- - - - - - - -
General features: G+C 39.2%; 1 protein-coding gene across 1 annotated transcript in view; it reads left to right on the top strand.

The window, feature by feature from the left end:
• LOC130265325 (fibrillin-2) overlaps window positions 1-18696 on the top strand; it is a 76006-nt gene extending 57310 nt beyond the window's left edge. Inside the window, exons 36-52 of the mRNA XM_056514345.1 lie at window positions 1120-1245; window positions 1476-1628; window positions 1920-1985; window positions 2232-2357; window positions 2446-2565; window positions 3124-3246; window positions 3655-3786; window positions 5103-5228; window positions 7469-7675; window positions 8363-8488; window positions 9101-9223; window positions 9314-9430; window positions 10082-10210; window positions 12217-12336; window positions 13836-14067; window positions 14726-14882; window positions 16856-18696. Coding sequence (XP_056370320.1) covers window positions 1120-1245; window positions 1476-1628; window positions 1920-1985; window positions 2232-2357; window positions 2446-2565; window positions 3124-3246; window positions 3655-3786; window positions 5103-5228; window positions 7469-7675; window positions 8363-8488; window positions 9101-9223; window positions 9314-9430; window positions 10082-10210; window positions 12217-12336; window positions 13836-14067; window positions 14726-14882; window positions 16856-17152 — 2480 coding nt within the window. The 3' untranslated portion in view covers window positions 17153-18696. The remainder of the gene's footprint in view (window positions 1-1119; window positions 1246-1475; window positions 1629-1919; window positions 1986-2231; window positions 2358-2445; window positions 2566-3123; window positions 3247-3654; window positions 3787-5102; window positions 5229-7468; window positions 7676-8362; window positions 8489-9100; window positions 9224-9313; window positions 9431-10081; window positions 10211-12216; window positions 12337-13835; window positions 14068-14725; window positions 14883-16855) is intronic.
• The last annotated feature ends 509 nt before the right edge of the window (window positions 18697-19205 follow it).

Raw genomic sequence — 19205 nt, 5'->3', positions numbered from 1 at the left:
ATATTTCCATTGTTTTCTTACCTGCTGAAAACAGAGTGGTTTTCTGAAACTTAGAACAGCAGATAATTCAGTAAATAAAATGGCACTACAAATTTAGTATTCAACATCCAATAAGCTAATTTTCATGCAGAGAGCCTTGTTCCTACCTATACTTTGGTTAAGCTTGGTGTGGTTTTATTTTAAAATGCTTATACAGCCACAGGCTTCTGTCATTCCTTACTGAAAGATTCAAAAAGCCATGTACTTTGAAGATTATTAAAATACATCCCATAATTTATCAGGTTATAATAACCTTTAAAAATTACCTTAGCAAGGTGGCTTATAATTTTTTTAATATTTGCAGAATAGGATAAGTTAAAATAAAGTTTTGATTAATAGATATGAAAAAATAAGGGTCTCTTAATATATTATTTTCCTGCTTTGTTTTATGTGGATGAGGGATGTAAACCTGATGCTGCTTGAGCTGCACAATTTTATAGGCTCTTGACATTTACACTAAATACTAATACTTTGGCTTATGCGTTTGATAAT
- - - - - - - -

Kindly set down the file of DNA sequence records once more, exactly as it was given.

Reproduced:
General features: G+C 39.2%; 1 protein-coding gene across 1 annotated transcript in view; it reads left to right on the top strand.

The window, feature by feature from the left end:
• LOC130265325 (fibrillin-2) overlaps window positions 1-18696 on the top strand; it is a 76006-nt gene extending 57310 nt beyond the window's left edge. Inside the window, exons 36-52 of the mRNA XM_056514345.1 lie at window positions 1120-1245; window positions 1476-1628; window positions 1920-1985; window positions 2232-2357; window positions 2446-2565; window positions 3124-3246; window positions 3655-3786; window positions 5103-5228; window positions 7469-7675; window positions 8363-8488; window positions 9101-9223; window positions 9314-9430; window positions 10082-10210; window positions 12217-12336; window positions 13836-14067; window positions 14726-14882; window positions 16856-18696. Coding sequence (XP_056370320.1) covers window positions 1120-1245; window positions 1476-1628; window positions 1920-1985; window positions 2232-2357; window positions 2446-2565; window positions 3124-3246; window positions 3655-3786; window positions 5103-5228; window positions 7469-7675; window positions 8363-8488; window positions 9101-9223; window positions 9314-9430; window positions 10082-10210; window positions 12217-12336; window positions 13836-14067; window positions 14726-14882; window positions 16856-17152 — 2480 coding nt within the window. The 3' untranslated portion in view covers window positions 17153-18696. The remainder of the gene's footprint in view (window positions 1-1119; window positions 1246-1475; window positions 1629-1919; window positions 1986-2231; window positions 2358-2445; window positions 2566-3123; window positions 3247-3654; window positions 3787-5102; window positions 5229-7468; window positions 7676-8362; window positions 8489-9100; window positions 9224-9313; window positions 9431-10081; window positions 10211-12216; window positions 12337-13835; window positions 14068-14725; window positions 14883-16855) is intronic.
• The last annotated feature ends 509 nt before the right edge of the window (window positions 18697-19205 follow it).

Raw genomic sequence — 19205 nt, 5'->3', positions numbered from 1 at the left:
ATATTTCCATTGTTTTCTTACCTGCTGAAAACAGAGTGGTTTTCTGAAACTTAGAACAGCAGATAATTCAGTAAATAAAATGGCACTACAAATTTAGTATTCAACATCCAATAAGCTAATTTTCATGCAGAGAGCCTTGTTCCTACCTATACTTTGGTTAAGCTTGGTGTGGTTTTATTTTAAAATGCTTATACAGCCACAGGCTTCTGTCATTCCTTACTGAAAGATTCAAAAAGCCATGTACTTTGAAGATTATTAAAATACATCCCATAATTTATCAGGTTATAATAACCTTTAAAAATTACCTTAGCAAGGTGGCTTATAATTTTTTTAATATTTGCAGAATAGGATAAGTTAAAATAAAGTTTTGATTAATAGATATGAAAAAATAAGGGTCTCTTAATATATTATTTTCCTGCTTTGTTTTATGTGGATGAGGGATGTAAACCTGATGCTGCTTGAGCTGCACAATTTTATAGGCTCTTGACATTTACACTAAATACTAATACTTTGGCTTATGCGTTTGATAAT